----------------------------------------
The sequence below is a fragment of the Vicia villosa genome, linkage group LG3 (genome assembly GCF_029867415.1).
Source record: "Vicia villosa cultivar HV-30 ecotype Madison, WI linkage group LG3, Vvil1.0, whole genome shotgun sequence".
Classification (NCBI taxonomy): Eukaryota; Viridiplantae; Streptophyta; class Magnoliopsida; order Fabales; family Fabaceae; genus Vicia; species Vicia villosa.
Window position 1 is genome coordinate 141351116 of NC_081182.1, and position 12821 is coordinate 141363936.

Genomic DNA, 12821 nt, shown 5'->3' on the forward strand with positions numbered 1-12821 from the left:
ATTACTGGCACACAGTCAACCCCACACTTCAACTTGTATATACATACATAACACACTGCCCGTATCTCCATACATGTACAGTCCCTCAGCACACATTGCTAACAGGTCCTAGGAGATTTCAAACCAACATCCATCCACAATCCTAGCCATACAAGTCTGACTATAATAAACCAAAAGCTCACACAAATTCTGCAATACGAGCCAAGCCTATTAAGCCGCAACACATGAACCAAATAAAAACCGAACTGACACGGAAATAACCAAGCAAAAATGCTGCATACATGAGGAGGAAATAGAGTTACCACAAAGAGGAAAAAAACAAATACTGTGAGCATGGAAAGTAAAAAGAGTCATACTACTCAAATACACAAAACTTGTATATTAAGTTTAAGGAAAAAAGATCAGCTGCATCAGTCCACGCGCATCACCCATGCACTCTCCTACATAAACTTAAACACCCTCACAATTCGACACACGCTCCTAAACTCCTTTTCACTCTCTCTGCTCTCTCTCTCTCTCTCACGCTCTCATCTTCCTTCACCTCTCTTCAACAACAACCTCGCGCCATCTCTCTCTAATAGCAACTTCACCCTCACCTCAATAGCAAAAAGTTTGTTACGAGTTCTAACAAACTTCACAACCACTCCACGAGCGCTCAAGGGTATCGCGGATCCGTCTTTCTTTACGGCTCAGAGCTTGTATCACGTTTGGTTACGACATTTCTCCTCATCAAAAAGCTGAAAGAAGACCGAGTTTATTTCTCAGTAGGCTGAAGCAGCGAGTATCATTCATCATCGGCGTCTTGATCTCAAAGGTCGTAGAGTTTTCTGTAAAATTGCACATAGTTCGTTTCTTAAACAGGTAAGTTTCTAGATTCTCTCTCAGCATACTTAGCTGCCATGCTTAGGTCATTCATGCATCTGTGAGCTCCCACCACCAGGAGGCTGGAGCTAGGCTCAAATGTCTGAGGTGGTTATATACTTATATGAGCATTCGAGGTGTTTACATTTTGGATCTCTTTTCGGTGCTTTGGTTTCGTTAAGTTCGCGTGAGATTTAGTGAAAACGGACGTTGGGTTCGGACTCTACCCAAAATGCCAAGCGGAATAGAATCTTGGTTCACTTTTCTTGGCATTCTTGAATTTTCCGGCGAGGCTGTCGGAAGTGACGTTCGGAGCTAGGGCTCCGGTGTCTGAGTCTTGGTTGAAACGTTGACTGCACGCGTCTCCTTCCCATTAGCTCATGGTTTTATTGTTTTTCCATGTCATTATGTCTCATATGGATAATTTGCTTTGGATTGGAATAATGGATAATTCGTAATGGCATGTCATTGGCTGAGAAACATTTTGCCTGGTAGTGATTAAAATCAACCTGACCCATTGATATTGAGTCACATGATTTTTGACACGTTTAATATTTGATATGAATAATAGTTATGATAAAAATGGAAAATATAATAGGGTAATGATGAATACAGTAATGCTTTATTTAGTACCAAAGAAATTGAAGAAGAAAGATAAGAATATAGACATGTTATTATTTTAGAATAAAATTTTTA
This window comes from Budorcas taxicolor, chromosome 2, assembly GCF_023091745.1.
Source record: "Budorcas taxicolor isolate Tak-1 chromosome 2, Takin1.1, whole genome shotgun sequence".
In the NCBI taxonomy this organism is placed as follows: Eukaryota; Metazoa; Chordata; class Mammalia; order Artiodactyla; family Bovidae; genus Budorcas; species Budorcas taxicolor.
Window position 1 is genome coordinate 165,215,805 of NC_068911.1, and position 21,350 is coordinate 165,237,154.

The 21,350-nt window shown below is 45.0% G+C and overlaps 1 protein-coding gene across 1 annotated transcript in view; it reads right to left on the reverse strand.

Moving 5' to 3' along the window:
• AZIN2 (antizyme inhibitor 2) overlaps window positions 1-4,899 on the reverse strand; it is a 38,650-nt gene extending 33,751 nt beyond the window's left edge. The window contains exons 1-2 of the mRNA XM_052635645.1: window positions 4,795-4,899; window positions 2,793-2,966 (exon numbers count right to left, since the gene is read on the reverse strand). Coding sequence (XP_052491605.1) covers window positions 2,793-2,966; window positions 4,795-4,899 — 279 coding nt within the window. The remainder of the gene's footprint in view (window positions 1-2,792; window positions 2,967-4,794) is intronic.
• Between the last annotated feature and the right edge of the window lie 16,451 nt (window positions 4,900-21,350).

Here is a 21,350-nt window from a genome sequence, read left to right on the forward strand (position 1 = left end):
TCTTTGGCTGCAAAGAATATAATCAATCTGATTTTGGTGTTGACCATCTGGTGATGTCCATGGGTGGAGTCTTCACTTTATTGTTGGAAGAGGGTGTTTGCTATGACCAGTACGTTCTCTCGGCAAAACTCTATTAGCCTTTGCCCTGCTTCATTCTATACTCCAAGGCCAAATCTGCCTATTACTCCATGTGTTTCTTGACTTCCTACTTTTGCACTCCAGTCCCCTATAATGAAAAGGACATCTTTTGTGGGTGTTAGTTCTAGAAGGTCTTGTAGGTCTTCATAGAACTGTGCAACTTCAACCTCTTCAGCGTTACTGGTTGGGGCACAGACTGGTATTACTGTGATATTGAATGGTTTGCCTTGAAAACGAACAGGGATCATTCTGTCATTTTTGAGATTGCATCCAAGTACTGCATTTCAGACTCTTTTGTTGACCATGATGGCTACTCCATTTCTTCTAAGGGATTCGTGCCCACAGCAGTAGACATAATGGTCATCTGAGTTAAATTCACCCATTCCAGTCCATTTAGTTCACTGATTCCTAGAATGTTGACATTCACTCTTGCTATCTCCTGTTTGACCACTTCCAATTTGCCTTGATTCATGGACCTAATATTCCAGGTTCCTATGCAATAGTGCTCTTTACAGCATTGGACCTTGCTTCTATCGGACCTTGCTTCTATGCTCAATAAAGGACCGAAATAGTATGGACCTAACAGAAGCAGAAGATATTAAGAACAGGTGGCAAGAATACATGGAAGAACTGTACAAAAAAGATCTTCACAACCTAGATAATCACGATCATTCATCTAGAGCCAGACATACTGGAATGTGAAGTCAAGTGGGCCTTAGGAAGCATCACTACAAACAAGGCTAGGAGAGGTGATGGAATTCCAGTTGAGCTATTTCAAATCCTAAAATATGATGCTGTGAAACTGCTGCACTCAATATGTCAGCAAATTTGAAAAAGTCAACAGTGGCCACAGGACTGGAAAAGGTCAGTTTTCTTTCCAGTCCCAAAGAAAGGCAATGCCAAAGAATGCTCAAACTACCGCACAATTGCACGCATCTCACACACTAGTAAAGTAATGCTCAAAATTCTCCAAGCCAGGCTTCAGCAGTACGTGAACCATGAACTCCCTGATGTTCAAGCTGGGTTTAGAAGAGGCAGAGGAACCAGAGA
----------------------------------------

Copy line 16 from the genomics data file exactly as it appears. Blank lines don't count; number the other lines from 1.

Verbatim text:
TCTTTGGCTGCAAAGAATATAATCAATCTGATTTTGGTGTTGACCATCTGGTGATGTCCATGGGTGGAGTCTTCACTTTATTGTTGGAAGAGGGTGTTTGCTATGACCAGTACGTTCTCTCGGCAAAACTCTATTAGCCTTTGCCCTGCTTCATTCTATACTCCAAGGCCAAATCTGCCTATTACTCCATGTGTTTCTTGACTTCCTACTTTTGCACTCCAGTCCCCTATAATGAAAAGGACATCTTTTGTGGGTGTTAGTTCTAGAAGGTCTTGTAGGTCTTCATAGAACTGTGCAACTTCAACCTCTTCAGCGTTACTGGTTGGGGCACAGACTGGTATTACTGTGATATTGAATGGTTTGCCTTGAAAACGAACAGGGATCATTCTGTCATTTTTGAGATTGCATCCAAGTACTGCATTTCAGACTCTTTTGTTGACCATGATGGCTACTCCATTTCTTCTAAGGGATTCGTGCCCACAGCAGTAGACATAATGGTCATCTGAGTTAAATTCACCCATTCCAGTCCATTTAGTTCACTGATTCCTAGAATGTTGACATTCACTCTTGCTATCTCCTGTTTGACCACTTCCAATTTGCCTTGATTCATGGACCTAATATTCCAGGTTCCTATGCAATAGTGCTCTTTACAGCATTGGACCTTGCTTCTATCGGACCTTGCTTCTATGCTCAATAAAGGACCGAAATAGTATGGACCTAACAGAAGCAGAAGATATTAAGAACAGGTGGCAAGAATACATGGAAGAACTGTACAAAAAAGATCTTCACAACCTAGATAATCACGATCATTCATCTAGAGCCAGACATACTGGAATGTGAAGTCAAGTGGGCCTTAGGAAGCATCACTACAAACAAGGCTAGGAGAGGTGATGGAATTCCAGTTGAGCTATTTCAAATCCTAAAATATGATGCTGTGAAACTGCTGCACTCAATATGTCAGCAAATTTGAAAAAGTCAACAGTGGCCACAGGACTGGAAAAGGTCAGTTTTCTTTCCAGTCCCAAAGAAAGGCAATGCCAAAGAATGCTCAAACTACCGCACAATTGCACGCATCTCACACACTAGTAAAGTAATGCTCAAAATTCTCCAAGCCAGGCTTCAGCAGTACGTGAACCATGAACTCCCTGATGTTCAAGCTGGGTTTAGAAGAGGCAGAGGAACCAGAGA